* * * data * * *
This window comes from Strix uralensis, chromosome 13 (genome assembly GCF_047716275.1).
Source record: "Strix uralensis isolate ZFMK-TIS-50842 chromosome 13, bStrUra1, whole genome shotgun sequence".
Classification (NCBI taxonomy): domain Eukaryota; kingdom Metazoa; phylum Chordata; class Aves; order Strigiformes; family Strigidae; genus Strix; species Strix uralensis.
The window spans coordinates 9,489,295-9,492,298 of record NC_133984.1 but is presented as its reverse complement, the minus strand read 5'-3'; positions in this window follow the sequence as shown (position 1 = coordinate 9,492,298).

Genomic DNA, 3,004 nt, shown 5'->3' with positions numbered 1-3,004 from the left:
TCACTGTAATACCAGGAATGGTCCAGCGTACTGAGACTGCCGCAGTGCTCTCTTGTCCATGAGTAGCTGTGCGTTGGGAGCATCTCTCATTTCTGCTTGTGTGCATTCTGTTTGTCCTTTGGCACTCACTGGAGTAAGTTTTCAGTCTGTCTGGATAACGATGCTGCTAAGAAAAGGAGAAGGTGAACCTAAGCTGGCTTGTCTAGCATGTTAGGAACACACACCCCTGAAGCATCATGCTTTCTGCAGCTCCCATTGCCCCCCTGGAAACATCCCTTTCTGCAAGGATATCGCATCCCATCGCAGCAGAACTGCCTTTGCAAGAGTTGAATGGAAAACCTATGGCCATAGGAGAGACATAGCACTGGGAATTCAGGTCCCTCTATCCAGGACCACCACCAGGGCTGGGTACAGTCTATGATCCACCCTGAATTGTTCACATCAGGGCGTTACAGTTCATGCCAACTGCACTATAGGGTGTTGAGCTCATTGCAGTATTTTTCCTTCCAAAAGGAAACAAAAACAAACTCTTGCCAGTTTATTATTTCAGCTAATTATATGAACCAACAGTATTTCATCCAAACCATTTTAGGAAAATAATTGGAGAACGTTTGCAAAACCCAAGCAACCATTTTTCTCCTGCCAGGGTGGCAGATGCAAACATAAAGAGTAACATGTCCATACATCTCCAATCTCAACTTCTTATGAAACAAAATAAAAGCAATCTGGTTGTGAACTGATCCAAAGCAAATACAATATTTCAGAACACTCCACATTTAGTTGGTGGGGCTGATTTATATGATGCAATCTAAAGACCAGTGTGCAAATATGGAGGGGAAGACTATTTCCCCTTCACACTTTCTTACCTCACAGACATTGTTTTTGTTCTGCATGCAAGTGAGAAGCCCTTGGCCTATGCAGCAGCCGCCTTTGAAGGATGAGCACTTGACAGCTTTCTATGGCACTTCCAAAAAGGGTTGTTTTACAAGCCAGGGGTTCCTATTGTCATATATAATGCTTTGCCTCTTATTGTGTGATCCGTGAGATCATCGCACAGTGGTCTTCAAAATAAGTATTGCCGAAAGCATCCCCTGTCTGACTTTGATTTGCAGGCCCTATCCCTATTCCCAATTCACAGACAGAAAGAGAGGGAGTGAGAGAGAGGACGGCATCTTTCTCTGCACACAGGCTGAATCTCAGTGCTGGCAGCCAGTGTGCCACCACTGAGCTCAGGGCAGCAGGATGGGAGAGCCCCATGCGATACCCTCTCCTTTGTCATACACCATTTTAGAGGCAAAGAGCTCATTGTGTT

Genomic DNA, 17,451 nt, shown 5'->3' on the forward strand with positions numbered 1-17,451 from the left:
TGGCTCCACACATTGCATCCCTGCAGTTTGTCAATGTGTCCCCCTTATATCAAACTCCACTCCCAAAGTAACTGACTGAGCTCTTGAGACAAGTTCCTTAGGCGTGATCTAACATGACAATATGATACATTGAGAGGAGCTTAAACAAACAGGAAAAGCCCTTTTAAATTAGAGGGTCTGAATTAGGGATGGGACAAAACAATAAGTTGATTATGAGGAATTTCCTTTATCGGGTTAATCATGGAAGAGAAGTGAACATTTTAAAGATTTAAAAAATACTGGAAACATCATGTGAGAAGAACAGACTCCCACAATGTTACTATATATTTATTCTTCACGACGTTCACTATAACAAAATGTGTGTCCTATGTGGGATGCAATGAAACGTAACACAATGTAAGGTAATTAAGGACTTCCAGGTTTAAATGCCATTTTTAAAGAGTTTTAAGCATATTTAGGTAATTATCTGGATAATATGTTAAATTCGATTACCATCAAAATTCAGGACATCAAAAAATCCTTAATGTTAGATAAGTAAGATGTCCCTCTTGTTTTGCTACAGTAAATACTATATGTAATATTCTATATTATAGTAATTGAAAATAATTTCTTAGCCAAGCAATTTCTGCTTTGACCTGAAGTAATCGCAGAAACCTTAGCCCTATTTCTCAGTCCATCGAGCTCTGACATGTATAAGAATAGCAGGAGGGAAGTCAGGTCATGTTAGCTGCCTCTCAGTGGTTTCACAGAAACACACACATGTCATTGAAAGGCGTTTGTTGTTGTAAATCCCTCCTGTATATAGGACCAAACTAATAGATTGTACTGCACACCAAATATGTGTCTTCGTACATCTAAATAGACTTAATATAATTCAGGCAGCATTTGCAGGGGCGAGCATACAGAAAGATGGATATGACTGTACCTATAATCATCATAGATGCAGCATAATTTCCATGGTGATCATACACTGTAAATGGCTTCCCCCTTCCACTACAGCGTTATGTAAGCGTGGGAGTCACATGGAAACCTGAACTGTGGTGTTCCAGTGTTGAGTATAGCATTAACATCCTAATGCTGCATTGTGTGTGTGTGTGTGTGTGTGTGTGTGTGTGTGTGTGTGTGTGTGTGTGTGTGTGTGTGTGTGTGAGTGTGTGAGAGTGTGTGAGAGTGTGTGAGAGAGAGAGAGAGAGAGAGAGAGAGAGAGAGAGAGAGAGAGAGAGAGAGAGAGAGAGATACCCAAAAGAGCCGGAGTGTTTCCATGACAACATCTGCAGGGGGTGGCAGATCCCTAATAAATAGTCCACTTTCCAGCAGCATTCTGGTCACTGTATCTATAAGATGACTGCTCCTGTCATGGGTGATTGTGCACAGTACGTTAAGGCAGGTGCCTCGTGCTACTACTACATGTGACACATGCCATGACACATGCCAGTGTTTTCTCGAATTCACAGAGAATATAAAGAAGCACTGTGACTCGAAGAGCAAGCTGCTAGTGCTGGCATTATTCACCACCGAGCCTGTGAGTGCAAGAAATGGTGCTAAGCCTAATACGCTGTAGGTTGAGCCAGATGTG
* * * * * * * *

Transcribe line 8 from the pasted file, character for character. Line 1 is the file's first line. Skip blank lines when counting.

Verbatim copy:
TGGCTCCACACATTGCATCCCTGCAGTTTGTCAATGTGTCCCCCTTATATCAAACTCCACTCCCAAAGTAACTGACTGAGCTCTTGAGACAAGTTCCTTAGGCGTGATCTAACATGACAATATGATACATTGAGAGGAGCTTAAACAAACAGGAAAAGCCCTTTTAAATTAGAGGGTCTGAATTAGGGATGGGACAAAACAATAAGTTGATTATGAGGAATTTCCTTTATCGGGTTAATCATGGAAGAGAAGTGAACATTTTAAAGATTTAAAAAATACTGGAAACATCATGTGAGAAGAACAGACTCCCACAATGTTACTATATATTTATTCTTCACGACGTTCACTATAACAAAATGTGTGTCCTATGTGGGATGCAATGAAACGTAACACAATGTAAGGTAATTAAGGACTTCCAGGTTTAAATGCCATTTTTAAAGAGTTTTAAGCATATTTAGGTAATTATCTGGATAATATGTTAAATTCGATTACCATCAAAATTCAGGACATCAAAAAATCCTTAATGTTAGATAAGTAAGATGTCCCTCTTGTTTTGCTACAGTAAATACTATATGTAATATTCTATATTATAGTAATTGAAAATAATTTCTTAGCCAAGCAATTTCTGCTTTGACCTGAAGTAATCGCAGAAACCTTAGCCCTATTTCTCAGTCCATCGAGCTCTGACATGTATAAGAATAGCAGGAGGGAAGTCAGGTCATGTTAGCTGCCTCTCAGTGGTTTCACAGAAACACACACATGTCATTGAAAGGCGTTTGTTGTTGTAAATCCCTCCTGTATATAGGACCAAACTAATAGATTGTACTGCACACCAAATATGTGTCTTCGTACATCTAAATAGACTTAATATAATTCAGGCAGCATTTGCAGGGGCGAGCATACAGAAAGATGGATATGACTGTACCTATAATCATCATAGATGCAGCATAATTTCCATGGTGATCATACACTGTAAATGGCTTCCCCCTTCCACTACAGCGTTATGTAAGCGTGGGAGTCACATGGAAACCTGAACTGTGGTGTTCCAGTGTTGAGTATAGCATTAACATCCTAATGCTGCATTGTGTGTGTGTGTGTGTGTGTGTGTGTGTGTGTGTGTGTGTGTGTGTGTGTGTGTGTGTGTGTGTGAGTGTGTGAGAGTGTGTGAGAGTGTGTGAGAGAGAGAGAGAGAGAGAGAGAGAGAGAGAGAGAGAGAGAGAGAGAGAGAGAGAGAGATACCCAAAAGAGCCGGAGTGTTTCCATGACAACATCTGCAGGGGGTGGCAGATCCCTAATAAATAGTCCACTTTCCAGCAGCATTCTGGTCACTGTATCTATAAGATGACTGCTCCTGTCATGGGTGATTGTGCACAGTACGTTAAGGCAGGTGCCTCGTGCTACTACTACATGTGACACATGCCATGACACATGCCAGTGTTTTCTCGAATTCACAGAGAATATAAAGAAGCACTGTGACTCGAAGAGCAAGCTGCTAGTGCTGGCATTATTCACCACCGAGCCTGTGAGTGCAAGAAATGGTGCTAAGCCTAATACGCTGTAGGTTGAGCCAGATGTG